Awe: Why It's Important, and How to Feel It
Have you ever gazed up at the starry sky and felt amazed by its vastness? Or have you looked over the abyss of the Grand Canyon and found your breath catch in your throat? If so, you probably felt awe, a "feeling of wonder and astonishment experienced in the presence of something novel and difficult to grasp" (Griskevicius, Shiota, & Neufeld, 2010, p. 193).
The findings of several studies now indicate that awe is not merely a powerful experience, but potentially a beneficial one, too. At the psychological level, awe is associated with increased feelings of life satisfaction (Rudd, Vohs, & Aaker, 2012) and connectedness to the world (Shiota, Keltner, & Mossman, 2007). At the social level, awe may increase willingness to donate time to a charity or worthy cause (Rudd, Vohs, & Aaker, 2012). At the academic level, awe may even decrease susceptibility to weak arguments (Griskevicius, Shiota, & Neufeld, 2010), indicating that awe could increase systematic processing.
This latter potential has been a particular interest of mine and others at UCLA. Our team brings together researchers from the Astronomy (Dr. Jean Turner), Communication Studies (Dr. Martie Haselton), and Psychology (Dr. Janet Tomiyama, Dr. Martie Haselton, myself) departments at UCLA to investigate the academic and scientific consequences of awe.
There is still much to learn about awe, in large part because it is a more rarely-experienced emotion. But that doesn't have to be the case! If you can't remember the last time you experienced awe, you have my permission to stop reading -- right now -- and go seek it.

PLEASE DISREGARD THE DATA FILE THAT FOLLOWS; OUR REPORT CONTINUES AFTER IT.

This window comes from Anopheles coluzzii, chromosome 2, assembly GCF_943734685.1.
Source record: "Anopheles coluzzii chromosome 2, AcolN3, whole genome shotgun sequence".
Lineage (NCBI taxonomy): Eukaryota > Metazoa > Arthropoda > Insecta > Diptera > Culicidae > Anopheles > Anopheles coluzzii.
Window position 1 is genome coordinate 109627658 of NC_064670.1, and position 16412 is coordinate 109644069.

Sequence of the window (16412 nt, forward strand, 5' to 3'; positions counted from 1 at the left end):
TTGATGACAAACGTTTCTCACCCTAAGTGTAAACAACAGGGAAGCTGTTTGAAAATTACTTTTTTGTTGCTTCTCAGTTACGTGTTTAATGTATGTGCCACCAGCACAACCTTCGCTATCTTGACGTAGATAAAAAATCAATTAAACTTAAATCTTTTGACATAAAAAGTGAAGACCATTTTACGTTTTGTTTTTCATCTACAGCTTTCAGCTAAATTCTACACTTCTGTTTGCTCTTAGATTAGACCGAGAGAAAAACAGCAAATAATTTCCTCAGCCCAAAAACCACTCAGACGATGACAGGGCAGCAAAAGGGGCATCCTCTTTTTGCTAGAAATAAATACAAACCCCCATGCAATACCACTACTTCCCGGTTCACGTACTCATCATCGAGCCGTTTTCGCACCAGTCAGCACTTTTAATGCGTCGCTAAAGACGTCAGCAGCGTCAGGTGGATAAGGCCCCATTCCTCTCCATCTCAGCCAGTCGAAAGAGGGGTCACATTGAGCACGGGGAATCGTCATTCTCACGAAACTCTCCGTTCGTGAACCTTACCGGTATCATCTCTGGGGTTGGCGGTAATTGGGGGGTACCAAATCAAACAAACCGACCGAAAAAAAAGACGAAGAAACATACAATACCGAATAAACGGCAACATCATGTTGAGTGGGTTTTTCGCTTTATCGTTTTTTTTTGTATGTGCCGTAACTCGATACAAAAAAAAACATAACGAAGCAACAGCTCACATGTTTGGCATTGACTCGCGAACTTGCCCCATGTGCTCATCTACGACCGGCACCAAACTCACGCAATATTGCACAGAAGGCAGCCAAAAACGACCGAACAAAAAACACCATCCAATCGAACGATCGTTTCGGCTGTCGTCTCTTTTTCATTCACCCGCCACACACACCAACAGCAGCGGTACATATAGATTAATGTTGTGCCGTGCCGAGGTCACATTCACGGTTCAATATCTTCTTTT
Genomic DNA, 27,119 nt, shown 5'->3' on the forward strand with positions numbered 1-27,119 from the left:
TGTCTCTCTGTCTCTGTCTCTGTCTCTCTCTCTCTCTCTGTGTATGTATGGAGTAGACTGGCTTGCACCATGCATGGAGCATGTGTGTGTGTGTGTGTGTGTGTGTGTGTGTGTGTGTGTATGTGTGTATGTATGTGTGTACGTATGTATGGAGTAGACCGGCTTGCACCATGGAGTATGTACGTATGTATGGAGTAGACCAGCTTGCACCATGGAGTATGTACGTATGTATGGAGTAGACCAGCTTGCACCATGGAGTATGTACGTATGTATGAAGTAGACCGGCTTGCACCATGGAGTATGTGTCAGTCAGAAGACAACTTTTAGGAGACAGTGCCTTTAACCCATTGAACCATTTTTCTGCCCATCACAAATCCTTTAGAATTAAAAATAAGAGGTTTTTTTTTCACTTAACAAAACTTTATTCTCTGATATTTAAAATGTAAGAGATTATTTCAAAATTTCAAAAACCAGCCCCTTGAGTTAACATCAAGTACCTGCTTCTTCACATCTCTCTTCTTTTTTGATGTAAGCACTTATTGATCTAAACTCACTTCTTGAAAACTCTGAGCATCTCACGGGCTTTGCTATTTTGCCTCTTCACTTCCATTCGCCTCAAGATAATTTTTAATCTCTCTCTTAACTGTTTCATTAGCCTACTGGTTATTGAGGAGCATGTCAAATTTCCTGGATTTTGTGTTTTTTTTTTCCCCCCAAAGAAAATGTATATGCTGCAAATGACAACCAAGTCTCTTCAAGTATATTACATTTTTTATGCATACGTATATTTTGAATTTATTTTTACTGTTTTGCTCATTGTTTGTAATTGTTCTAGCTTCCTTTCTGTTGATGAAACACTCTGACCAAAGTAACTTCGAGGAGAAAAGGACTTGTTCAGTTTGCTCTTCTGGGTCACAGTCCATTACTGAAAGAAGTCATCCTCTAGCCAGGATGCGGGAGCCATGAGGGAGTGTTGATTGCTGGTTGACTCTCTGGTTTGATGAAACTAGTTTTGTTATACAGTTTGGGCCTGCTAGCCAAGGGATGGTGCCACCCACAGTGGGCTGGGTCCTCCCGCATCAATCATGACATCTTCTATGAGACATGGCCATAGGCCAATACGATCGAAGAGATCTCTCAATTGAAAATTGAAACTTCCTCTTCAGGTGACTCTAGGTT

Awesome experiences are all around us: in the overlook at the Griffith Observatory, in the tour of the stars at the UCLA Planetarium, or in the Space Shuttle Endeavor exhibit at the California ScienCenter. A relatively easy drive and walk to Runyon Canyon can provide a breath-taking view of the city and the sunset. For those drawn to artistic or theatrical pursuits, awe can also be found in the art museum or theater.
There is no shortage of awe-some experiences in this world -- or online:
- Consider yourself a philosopher? Try Jason Silva's Shots of Awevideos, especially this one.
- Are you awed by the cosmos? This interactive Scale of the Universemight do the trick.
- How about art? The Smithsonian's virtual tours are waiting for you.
You can even get awesome experiences on your desktop by downloading Google Earth. Warning, though -- you might find yourself spending hours and hours exploring the ocean floor, mountain peaks, the location of galaxies, and even the surface of Mars. That's right -- Google Earth now features Mars. I visited each of the online sources mentioned in this post, and I'll admit this took a while to...
(several hours later)
But these hours (and hours) of awe-inspiring exploration are not a waste. After exploring them, you might find yourself feeling a little more connected... a little more patient... a little more giving... or at least a little more awed. And that, by itself, makes it worth it.